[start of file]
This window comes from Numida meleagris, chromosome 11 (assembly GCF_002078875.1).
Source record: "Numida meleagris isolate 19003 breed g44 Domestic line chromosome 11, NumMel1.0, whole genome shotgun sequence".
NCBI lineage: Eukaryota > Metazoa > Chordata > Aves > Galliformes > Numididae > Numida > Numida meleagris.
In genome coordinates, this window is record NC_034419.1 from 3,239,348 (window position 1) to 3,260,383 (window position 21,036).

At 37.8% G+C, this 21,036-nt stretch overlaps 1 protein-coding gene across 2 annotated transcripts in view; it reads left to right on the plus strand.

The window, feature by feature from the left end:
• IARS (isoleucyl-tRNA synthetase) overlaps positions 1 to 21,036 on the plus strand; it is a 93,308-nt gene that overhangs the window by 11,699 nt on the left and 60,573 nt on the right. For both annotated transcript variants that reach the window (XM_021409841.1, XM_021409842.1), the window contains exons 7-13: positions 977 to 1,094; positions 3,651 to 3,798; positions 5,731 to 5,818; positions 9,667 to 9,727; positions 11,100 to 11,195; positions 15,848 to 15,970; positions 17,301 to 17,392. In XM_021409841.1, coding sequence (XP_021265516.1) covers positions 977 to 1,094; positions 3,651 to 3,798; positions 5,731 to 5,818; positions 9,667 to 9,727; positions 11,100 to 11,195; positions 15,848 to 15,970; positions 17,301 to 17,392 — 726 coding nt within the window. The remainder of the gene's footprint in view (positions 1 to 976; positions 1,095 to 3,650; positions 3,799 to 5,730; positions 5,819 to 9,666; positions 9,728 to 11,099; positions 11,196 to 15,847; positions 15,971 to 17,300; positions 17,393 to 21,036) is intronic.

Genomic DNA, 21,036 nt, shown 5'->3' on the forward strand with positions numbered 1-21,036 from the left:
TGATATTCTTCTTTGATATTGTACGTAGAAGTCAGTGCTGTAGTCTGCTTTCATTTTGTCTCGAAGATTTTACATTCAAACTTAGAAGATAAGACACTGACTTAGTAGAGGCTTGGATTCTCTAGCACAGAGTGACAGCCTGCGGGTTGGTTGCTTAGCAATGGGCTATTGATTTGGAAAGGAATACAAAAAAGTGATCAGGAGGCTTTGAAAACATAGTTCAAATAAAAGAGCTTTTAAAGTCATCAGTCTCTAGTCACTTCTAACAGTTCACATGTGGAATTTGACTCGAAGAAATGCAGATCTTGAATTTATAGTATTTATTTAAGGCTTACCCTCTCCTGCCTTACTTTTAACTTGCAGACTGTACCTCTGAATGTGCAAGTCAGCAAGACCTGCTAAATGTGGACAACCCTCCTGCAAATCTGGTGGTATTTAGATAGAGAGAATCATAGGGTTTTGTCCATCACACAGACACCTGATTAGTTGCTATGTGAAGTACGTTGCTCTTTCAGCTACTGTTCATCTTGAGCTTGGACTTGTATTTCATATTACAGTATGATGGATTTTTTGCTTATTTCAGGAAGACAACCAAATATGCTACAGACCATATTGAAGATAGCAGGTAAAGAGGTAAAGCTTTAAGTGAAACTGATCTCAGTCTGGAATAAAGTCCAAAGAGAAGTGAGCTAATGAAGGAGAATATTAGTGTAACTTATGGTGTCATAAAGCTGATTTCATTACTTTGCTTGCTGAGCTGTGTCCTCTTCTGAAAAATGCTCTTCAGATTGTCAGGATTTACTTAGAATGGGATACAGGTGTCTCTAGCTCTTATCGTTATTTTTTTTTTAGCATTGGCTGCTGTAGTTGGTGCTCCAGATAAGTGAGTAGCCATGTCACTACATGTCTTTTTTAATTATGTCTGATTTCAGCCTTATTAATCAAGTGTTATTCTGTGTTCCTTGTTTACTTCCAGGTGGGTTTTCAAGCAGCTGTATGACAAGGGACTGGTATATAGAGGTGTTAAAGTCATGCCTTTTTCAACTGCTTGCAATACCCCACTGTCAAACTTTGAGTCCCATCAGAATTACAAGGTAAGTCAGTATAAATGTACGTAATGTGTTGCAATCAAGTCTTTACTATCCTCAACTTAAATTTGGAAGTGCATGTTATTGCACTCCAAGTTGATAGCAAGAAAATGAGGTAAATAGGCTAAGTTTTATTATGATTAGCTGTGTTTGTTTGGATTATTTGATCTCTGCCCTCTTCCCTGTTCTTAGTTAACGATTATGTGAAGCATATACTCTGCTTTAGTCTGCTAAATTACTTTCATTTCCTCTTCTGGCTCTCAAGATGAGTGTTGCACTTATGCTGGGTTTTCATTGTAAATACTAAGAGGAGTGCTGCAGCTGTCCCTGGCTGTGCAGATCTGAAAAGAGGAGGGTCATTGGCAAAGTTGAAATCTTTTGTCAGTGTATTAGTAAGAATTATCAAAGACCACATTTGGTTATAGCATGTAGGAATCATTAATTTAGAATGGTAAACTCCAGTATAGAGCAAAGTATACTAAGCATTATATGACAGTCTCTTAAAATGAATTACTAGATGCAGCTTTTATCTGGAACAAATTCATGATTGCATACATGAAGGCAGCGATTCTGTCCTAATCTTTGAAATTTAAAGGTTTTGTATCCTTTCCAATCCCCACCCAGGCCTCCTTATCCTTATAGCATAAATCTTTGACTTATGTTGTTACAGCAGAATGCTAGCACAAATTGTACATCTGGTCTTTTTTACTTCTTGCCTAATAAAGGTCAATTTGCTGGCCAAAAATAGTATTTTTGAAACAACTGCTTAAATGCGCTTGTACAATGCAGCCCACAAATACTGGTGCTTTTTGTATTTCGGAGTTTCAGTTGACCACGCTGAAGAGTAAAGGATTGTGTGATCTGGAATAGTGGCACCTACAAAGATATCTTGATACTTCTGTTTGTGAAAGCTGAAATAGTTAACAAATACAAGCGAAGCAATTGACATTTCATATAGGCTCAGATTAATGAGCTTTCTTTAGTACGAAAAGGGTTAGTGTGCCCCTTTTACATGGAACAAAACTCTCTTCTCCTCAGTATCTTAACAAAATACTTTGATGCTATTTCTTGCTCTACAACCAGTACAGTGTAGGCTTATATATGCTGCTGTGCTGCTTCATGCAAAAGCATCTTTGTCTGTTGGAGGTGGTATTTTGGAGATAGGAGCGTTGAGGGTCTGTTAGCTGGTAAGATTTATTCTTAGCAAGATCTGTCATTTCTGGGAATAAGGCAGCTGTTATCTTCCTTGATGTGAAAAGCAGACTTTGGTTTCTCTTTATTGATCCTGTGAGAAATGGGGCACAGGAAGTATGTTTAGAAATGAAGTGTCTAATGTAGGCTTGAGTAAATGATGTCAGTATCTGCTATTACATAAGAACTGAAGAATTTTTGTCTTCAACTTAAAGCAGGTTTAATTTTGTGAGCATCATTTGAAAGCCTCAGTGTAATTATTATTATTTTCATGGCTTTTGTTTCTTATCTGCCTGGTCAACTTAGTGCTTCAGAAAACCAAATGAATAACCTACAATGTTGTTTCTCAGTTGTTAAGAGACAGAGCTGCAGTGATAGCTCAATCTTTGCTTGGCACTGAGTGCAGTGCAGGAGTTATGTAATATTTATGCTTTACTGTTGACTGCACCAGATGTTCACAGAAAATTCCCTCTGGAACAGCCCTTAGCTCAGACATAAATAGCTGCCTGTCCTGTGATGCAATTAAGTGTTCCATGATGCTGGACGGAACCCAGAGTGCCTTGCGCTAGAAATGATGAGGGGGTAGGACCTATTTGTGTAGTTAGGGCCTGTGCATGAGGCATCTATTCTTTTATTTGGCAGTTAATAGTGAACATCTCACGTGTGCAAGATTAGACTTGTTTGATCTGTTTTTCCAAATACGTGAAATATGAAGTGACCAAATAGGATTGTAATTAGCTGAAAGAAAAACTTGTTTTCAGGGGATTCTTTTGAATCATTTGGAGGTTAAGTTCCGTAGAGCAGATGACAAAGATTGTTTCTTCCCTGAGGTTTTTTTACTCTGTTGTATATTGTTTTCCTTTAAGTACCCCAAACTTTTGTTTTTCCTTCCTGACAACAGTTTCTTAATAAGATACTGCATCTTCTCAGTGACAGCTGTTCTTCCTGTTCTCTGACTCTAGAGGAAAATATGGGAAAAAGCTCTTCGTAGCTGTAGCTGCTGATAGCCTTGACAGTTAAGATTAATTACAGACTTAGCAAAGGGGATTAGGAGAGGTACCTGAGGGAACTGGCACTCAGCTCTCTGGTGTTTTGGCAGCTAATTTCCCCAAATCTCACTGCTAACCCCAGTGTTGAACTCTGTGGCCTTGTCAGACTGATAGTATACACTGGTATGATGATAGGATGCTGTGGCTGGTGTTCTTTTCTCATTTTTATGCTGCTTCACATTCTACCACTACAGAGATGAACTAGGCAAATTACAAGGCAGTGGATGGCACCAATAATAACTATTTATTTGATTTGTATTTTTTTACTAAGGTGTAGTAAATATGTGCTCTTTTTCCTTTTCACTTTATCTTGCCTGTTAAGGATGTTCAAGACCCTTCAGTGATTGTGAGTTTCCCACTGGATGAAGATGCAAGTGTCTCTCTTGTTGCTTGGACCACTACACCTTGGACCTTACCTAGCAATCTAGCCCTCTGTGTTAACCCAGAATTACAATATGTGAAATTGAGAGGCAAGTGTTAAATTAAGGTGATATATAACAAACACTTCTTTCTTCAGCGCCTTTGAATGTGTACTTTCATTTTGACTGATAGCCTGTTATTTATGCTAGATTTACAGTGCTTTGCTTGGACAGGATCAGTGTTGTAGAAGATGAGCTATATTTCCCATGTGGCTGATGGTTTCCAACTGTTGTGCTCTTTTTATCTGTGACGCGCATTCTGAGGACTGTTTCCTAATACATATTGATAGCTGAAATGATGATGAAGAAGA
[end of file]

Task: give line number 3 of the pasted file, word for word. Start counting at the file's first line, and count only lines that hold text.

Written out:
NCBI lineage: Eukaryota > Metazoa > Chordata > Aves > Galliformes > Numididae > Numida > Numida meleagris.